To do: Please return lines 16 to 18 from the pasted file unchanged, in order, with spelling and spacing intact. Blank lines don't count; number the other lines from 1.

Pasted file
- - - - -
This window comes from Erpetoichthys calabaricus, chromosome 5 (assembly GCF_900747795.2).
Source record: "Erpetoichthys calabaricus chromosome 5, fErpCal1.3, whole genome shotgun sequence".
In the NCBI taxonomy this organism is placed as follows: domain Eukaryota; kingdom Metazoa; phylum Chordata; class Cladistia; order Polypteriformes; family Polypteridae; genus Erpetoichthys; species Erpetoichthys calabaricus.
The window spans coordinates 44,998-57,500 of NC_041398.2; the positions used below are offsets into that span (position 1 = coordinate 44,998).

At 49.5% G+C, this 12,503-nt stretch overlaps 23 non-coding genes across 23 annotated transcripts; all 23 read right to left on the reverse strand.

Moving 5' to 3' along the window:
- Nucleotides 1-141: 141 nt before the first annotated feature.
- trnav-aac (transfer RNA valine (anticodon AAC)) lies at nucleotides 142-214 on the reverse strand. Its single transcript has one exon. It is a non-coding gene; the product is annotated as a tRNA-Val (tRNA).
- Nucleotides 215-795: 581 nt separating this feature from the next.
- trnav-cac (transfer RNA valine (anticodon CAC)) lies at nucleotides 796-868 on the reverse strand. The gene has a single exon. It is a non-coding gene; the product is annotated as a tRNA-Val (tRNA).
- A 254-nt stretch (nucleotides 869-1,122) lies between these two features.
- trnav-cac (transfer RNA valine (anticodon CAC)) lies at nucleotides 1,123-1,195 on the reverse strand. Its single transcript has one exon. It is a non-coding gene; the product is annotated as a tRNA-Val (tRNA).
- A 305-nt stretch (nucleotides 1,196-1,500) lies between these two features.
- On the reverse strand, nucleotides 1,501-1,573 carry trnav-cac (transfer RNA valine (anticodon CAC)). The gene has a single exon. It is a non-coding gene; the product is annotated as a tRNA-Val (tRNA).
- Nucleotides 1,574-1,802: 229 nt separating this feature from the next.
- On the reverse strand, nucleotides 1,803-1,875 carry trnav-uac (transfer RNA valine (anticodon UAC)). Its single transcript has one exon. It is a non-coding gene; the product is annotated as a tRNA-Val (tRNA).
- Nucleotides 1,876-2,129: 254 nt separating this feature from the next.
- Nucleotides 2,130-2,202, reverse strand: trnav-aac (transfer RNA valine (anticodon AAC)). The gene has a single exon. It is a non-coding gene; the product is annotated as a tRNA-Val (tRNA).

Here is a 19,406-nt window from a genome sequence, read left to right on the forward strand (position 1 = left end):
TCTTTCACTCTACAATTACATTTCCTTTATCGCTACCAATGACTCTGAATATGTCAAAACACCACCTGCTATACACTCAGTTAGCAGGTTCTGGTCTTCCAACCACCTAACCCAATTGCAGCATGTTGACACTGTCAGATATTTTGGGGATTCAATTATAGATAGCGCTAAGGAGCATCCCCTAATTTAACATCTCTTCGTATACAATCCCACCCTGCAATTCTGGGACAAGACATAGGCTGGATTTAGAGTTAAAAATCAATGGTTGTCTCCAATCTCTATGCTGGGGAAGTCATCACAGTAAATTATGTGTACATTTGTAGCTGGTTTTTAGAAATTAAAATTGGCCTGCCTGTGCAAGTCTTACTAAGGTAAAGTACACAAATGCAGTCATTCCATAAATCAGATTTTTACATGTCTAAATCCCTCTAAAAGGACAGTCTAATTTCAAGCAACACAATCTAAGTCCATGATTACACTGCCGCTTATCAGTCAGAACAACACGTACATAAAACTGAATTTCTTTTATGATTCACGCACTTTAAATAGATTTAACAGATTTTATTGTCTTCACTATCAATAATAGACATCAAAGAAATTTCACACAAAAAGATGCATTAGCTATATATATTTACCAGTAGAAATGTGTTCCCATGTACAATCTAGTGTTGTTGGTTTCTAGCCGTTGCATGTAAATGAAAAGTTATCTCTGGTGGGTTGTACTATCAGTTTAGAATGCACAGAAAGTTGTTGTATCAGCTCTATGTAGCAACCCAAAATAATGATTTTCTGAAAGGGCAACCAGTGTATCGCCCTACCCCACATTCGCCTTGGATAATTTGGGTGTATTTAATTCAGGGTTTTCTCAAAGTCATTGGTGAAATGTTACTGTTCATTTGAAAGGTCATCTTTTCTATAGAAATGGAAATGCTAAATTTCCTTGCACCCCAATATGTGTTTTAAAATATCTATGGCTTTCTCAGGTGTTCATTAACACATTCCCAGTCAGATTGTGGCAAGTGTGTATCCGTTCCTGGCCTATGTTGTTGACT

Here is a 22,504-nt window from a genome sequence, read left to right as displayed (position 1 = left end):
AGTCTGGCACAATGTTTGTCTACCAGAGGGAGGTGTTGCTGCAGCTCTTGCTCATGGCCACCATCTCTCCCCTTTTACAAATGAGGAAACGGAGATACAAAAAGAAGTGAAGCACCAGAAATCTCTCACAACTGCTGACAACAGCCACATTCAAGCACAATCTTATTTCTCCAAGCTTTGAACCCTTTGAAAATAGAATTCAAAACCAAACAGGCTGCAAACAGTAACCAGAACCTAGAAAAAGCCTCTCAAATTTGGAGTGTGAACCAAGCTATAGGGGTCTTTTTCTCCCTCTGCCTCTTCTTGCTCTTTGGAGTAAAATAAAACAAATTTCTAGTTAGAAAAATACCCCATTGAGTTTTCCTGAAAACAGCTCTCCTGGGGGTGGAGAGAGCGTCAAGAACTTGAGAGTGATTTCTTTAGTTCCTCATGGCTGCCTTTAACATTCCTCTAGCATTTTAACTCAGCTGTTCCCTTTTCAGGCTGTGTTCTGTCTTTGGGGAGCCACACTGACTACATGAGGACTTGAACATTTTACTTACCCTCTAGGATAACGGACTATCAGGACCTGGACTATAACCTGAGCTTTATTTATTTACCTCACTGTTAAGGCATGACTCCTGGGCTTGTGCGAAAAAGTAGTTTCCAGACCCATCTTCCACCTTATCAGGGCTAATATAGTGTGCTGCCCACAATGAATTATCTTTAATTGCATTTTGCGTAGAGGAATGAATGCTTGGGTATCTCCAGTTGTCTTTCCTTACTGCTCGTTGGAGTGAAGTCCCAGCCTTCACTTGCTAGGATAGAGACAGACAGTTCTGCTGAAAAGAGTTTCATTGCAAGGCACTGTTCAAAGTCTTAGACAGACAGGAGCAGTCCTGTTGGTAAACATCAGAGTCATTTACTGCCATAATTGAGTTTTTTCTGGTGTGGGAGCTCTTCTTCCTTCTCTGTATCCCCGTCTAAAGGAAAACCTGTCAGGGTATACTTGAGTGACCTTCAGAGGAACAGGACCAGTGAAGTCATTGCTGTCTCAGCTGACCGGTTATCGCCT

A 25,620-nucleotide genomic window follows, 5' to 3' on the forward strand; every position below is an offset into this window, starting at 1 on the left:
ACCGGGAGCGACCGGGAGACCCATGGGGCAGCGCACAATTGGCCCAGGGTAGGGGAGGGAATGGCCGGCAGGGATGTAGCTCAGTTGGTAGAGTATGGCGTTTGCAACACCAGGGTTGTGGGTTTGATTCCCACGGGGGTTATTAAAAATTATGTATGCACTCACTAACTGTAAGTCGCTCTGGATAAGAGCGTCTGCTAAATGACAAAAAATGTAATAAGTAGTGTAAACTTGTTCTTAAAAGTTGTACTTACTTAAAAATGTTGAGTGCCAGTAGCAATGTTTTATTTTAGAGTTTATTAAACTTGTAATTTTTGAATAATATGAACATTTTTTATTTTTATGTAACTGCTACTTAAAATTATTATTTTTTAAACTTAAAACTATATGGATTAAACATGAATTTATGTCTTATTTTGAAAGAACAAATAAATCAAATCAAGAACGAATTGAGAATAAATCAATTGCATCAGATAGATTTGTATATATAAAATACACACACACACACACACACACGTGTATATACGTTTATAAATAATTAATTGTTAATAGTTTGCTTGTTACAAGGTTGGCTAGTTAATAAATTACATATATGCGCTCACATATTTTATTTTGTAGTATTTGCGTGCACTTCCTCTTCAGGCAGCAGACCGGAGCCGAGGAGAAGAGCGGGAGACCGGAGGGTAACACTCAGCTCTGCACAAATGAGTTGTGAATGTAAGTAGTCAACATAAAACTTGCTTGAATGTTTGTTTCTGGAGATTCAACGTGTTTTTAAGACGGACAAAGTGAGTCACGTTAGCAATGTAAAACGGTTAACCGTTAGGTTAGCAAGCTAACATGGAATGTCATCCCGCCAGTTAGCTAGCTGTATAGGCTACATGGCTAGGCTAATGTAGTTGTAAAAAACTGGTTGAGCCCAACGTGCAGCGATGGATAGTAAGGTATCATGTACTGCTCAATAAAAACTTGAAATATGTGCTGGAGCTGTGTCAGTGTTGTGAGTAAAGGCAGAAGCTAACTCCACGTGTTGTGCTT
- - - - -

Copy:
- On the reverse strand, nucleotides 1,803-1,875 carry trnav-uac (transfer RNA valine (anticodon UAC)). Its single transcript has one exon. It is a non-coding gene; the product is annotated as a tRNA-Val (tRNA).
- Nucleotides 1,876-2,129: 254 nt separating this feature from the next.
- Nucleotides 2,130-2,202, reverse strand: trnav-aac (transfer RNA valine (anticodon AAC)). The gene has a single exon. It is a non-coding gene; the product is annotated as a tRNA-Val (tRNA).